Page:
The Costs and Benefits of Six-Man Rotations

Planning a starting rotation for 2021 carries innumerable pitfalls. Nearly every pitcher in the league saw a reduced workload last year, and they did it in strange circumstances to boot. It’s not merely that the short season set everyone’s innings back — though that’s a huge component. A large number of cancelations and postponements also meant more doubleheaders and more cobbled-together games, another way to throw pitchers off their rhythm.

Put it all together, and protecting arms sounds like an appealing plan for 2021. The Mariners announced that they’ll use a six-man rotation next year, a continuation of the plan they leaned on for all of 2020. The Red Sox are talking workload management. Since initially publishing this piece, Jeff Zimmerman pointed out that the Tigers will use a six-man rotation as well. Is an embiggened rotation the solution to this universal problem? Let’s do the math.

It depends, first of all, on what you give up. The innings tradeoff of a six-man rotation is straightforward. Giving your pitchers an extra day off limits their workloads, naturally enough. The math on that is straightforward if you assume it doesn’t affect their in-game workload. Take a pitcher who averages six innings per start. In a five-man rotation, that’s 192 innings of work. Adding a sixth pitcher to the rotation cuts that down to 162 innings.

How much do those 30 innings of work matter when it comes to health? I’ll level with you — I’m not sure. We simply don’t have the data to say with any amount of certainty, because the number of comparable situations is so small. Pitchers have light workloads all the time, but in most cases it’s due to age or injury. Looking at what a 21-year-old pitcher did in first building up stamina probably can’t tell us much about how many innings Jake Odorizzi, to pick a random example, should throw in 2021. Likewise, a pitcher’s workload in his first year back from Tommy John surgery can’t tell us how many innings Trevor Bauer can be effective for.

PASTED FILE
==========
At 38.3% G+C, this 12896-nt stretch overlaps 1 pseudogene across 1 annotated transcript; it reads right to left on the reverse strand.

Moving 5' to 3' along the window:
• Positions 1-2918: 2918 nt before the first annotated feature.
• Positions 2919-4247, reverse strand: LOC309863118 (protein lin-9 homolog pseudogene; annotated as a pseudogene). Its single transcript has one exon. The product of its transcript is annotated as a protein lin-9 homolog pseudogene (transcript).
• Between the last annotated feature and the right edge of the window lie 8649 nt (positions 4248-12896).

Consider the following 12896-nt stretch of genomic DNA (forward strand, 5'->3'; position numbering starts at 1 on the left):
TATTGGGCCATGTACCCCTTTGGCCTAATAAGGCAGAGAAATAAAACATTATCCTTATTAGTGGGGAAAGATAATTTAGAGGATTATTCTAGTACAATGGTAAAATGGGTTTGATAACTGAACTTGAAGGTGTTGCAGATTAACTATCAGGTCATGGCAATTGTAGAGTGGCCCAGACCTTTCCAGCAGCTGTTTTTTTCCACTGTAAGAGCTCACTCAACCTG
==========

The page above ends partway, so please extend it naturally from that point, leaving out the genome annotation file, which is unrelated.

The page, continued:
We do have a few points that we could look at for a natural experiment. The ‘94 strike depressed every pitcher’s workload, injured or not. The problem, here, is that due to the length of the pre-strike season, no healthy pitchers added innings in the way we expect to see this year. Heck, Greg Maddux threw 202 innings in 1994. He threw 209.2 the next year. Lance Lynn led baseball with 84 innings pitched last year, and we project him for 191 in 2021. The increase in workload isn’t comparable.

The same problem exists for the 1981 season. To make matters worse, pitcher workloads barely resembled today. In 1982, 50 pitchers threw 200 or more innings. In 2019, only 15 hit that threshold. Speculating on what will happen to modern pitchers based on what happened to Charlie Hough in the 80s hardly seems like a productive approach.

Fine, then: we won’t assume any benefit, at least from a performance perspective, from adding an extra pitcher to the mix. That doesn’t mean there’s no benefit at all, however. An extra day of rest gives pitchers more time to recover between starts. Assuming no benefit from that rest doesn’t make much sense to me.

To approximate this effect, I looked at the number of days of rest between each start made in baseball this year. I threw out starts made on three days’ rest (there were only 14) and starts made on seven or more days of rest — those aren’t rotation- or schedule-based. That left me with 1,291 starts to look at.

You might think that the right thing to do is simply look at league ERA on four, five, and six days’ rest. You’d be wrong, though, due to population effects. Pitching on standard rest — or getting an extra day to recover — isn’t a decision that teams make at random. They have motives, and those motives depend on the identity of the pitcher. Getting an ace an extra turn makes sense. Using a bad pitcher as infrequently as possible makes sense. If you ignore this distributional effect, you’re liable to end up with a confusing answer.